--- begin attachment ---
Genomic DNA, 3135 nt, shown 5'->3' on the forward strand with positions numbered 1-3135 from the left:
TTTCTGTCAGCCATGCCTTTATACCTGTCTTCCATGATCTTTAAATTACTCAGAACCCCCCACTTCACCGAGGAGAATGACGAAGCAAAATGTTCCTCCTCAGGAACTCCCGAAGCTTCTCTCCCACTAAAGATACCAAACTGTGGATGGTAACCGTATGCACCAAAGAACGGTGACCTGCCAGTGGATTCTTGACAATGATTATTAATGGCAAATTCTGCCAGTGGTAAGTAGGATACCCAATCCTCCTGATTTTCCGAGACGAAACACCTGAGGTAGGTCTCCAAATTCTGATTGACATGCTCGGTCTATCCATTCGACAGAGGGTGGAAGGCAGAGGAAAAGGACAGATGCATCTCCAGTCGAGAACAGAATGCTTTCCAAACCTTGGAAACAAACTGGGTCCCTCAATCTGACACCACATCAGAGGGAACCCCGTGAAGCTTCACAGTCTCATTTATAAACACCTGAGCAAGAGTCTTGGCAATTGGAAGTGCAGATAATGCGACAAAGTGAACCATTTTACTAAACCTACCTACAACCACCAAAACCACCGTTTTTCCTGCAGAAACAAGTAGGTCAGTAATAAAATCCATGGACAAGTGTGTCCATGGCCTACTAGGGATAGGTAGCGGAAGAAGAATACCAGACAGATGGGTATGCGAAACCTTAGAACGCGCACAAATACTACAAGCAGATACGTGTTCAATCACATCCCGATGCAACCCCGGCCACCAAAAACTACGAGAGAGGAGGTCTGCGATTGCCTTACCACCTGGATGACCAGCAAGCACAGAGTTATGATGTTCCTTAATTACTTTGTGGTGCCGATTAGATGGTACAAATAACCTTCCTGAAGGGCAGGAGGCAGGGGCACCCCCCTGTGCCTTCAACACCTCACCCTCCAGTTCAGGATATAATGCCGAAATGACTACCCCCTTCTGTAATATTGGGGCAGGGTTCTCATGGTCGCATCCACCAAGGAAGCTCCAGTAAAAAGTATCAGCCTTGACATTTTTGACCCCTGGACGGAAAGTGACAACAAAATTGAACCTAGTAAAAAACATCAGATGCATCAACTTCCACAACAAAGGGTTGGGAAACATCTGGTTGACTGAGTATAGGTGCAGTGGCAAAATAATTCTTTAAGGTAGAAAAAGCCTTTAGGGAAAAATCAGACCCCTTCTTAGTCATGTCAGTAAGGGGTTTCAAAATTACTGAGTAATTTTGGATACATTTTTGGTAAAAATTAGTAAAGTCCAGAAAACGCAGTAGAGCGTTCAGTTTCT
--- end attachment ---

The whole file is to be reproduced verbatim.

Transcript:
Genomic DNA, 3135 nt, shown 5'->3' on the forward strand with positions numbered 1-3135 from the left:
TTTCTGTCAGCCATGCCTTTATACCTGTCTTCCATGATCTTTAAATTACTCAGAACCCCCCACTTCACCGAGGAGAATGACGAAGCAAAATGTTCCTCCTCAGGAACTCCCGAAGCTTCTCTCCCACTAAAGATACCAAACTGTGGATGGTAACCGTATGCACCAAAGAACGGTGACCTGCCAGTGGATTCTTGACAATGATTATTAATGGCAAATTCTGCCAGTGGTAAGTAGGATACCCAATCCTCCTGATTTTCCGAGACGAAACACCTGAGGTAGGTCTCCAAATTCTGATTGACATGCTCGGTCTATCCATTCGACAGAGGGTGGAAGGCAGAGGAAAAGGACAGATGCATCTCCAGTCGAGAACAGAATGCTTTCCAAACCTTGGAAACAAACTGGGTCCCTCAATCTGACACCACATCAGAGGGAACCCCGTGAAGCTTCACAGTCTCATTTATAAACACCTGAGCAAGAGTCTTGGCAATTGGAAGTGCAGATAATGCGACAAAGTGAACCATTTTACTAAACCTACCTACAACCACCAAAACCACCGTTTTTCCTGCAGAAACAAGTAGGTCAGTAATAAAATCCATGGACAAGTGTGTCCATGGCCTACTAGGGATAGGTAGCGGAAGAAGAATACCAGACAGATGGGTATGCGAAACCTTAGAACGCGCACAAATACTACAAGCAGATACGTGTTCAATCACATCCCGATGCAACCCCGGCCACCAAAAACTACGAGAGAGGAGGTCTGCGATTGCCTTACCACCTGGATGACCAGCAAGCACAGAGTTATGATGTTCCTTAATTACTTTGTGGTGCCGATTAGATGGTACAAATAACCTTCCTGAAGGGCAGGAGGCAGGGGCACCCCCCTGTGCCTTCAACACCTCACCCTCCAGTTCAGGATATAATGCCGAAATGACTACCCCCTTCTGTAATATTGGGGCAGGGTTCTCATGGTCGCATCCACCAAGGAAGCTCCAGTAAAAAGTATCAGCCTTGACATTTTTGACCCCTGGACGGAAAGTGACAACAAAATTGAACCTAGTAAAAAACATCAGATGCATCAACTTCCACAACAAAGGGTTGGGAAACATCTGGTTGACTGAGTATAGGTGCAGTGGCAAAATAATTCTTTAAGGTAGAAAAAGCCTTTAGGGAAAAATCAGACCCCTTCTTAGTCATGTCAGTAAGGGGTTTCAAAATTACTGAGTAATTTTGGATACATTTTTGGTAAAAATTAGTAAAGTCCAGAAAACGCAGTAGAGCGTTCAGTTTCT